In Guatemala, Proyecto Suri  [es] has been giving a community radio workshop to the CUC, the Peasant Unity Committee  [es], so they can train different members of indigenous communities in the techniques to produce radio shows geared specifically to their needs of information. In a country where there are 54 living languages  [en], there are places where Spanish, the official language in Guatemala, is not spoken, or when it is, it is spoken as a second language. Proyecto Suri writes  about how community radios have assisted in keeping these languages alive:
Desde 1997 que el Concejo lucha por el derecho de las comunidades indígenas de comunicarse en su propios idiomas y a traves de sus propios medios de comunicación. Es por esto que en Guatemala las radios comunitarias cumplen uno de los roles mas importantes para lograr la recuperación de nuestras culturas originarias.
The following video [es] was uploaded by ProyectoSuri and explains the work of CUC and their efforts in community radio.
In Chad, Internews [en]  is living up to their mission by creating a series of community radio stations in refugee camps from scratch: from building the stations, the radio towers and training internally displaced Chadians and Sudanese journalists to produce informational programming on topics such as women's issues, humanitarian relief as well as news relevant to the interests of those who now call the refugee camps their home. The following video [en]  shows us how the community radios have improved the quality of life for those who produce it as well as the audience:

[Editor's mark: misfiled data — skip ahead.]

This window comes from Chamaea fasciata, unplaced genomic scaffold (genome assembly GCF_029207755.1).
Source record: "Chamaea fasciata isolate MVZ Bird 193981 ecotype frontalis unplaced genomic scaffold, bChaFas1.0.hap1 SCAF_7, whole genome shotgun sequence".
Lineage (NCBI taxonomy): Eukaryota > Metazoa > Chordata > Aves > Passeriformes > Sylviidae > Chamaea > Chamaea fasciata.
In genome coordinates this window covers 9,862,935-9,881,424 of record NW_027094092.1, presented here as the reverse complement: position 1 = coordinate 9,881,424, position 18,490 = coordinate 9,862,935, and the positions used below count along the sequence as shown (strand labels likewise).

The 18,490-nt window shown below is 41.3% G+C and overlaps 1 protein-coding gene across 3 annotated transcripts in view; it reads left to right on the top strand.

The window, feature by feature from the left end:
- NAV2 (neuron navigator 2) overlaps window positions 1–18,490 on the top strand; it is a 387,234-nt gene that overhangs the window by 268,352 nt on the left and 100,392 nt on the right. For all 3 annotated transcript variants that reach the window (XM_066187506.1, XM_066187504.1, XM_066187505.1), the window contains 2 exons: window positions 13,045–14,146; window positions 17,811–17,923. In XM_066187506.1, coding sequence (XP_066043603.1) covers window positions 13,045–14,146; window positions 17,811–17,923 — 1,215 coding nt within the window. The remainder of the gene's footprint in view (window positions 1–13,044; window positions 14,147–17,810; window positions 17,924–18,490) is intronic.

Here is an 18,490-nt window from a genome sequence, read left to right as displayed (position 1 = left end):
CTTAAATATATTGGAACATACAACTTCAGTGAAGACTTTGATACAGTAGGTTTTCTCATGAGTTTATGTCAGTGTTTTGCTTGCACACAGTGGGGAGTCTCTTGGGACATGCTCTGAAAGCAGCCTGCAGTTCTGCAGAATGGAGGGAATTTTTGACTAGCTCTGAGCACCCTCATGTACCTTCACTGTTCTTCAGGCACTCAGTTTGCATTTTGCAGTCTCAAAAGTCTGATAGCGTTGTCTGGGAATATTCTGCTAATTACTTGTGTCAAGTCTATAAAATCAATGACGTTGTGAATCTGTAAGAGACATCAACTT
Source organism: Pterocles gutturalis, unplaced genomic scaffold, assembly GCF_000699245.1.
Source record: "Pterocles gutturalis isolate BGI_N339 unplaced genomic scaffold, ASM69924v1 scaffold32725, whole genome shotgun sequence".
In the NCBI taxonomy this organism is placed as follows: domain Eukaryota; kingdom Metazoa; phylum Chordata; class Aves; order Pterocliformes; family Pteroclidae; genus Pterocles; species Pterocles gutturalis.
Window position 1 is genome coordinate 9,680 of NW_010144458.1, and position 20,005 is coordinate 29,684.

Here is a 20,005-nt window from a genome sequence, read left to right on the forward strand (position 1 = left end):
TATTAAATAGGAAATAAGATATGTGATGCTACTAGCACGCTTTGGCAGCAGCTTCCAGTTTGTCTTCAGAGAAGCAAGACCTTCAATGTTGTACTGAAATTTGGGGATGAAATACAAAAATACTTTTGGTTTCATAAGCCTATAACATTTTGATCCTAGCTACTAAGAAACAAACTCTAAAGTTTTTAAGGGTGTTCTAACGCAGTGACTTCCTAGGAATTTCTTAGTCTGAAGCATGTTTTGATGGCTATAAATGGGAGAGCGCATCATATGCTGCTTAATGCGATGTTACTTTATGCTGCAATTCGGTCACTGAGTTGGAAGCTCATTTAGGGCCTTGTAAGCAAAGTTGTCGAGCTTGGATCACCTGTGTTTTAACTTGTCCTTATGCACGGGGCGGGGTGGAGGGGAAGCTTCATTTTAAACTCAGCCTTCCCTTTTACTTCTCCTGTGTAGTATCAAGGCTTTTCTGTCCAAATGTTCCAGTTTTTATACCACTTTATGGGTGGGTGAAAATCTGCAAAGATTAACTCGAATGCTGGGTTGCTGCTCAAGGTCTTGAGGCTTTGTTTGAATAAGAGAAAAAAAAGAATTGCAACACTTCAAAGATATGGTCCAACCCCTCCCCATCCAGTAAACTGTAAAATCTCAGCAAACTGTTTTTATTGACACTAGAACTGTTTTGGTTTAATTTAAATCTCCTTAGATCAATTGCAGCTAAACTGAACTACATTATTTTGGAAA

In India, Our Voice (Namma Dhwani) is the organization who has jumped over hurdles and discovered how to make sure that their community radio reaches the desired populations. Following, a bit about the Namma Dhwani community radio :
In total, eight community workers run the Namma Dhwani audio production centre. They regularly produce and “narrowcast” programmes on a range of issues from organic farming, to rain water harvesting, HIV/AIDS, drip irrigation, and many other local development issues. (“Narrowcast” is a term coined by the producers to indicate the fact that they have, as yet, been denied the right “broadcast” their own programmes). In the absence of this right, the workers have designed a process where audio cassettes are played to relevant community groups at various village centres.
Every Tuesday evening for about an hour, the Namma Dhwani programme is transmitted over a loudspeaker as part of the village santhe/mandi (market) place just outside the production centre. Information about goods being sold and crop prices are included in the “narrowcasts”, along with social messages and even birthday greetings.
Their video, also produced by them, shows us how the programming is selected and how the community is benefiting from this effort: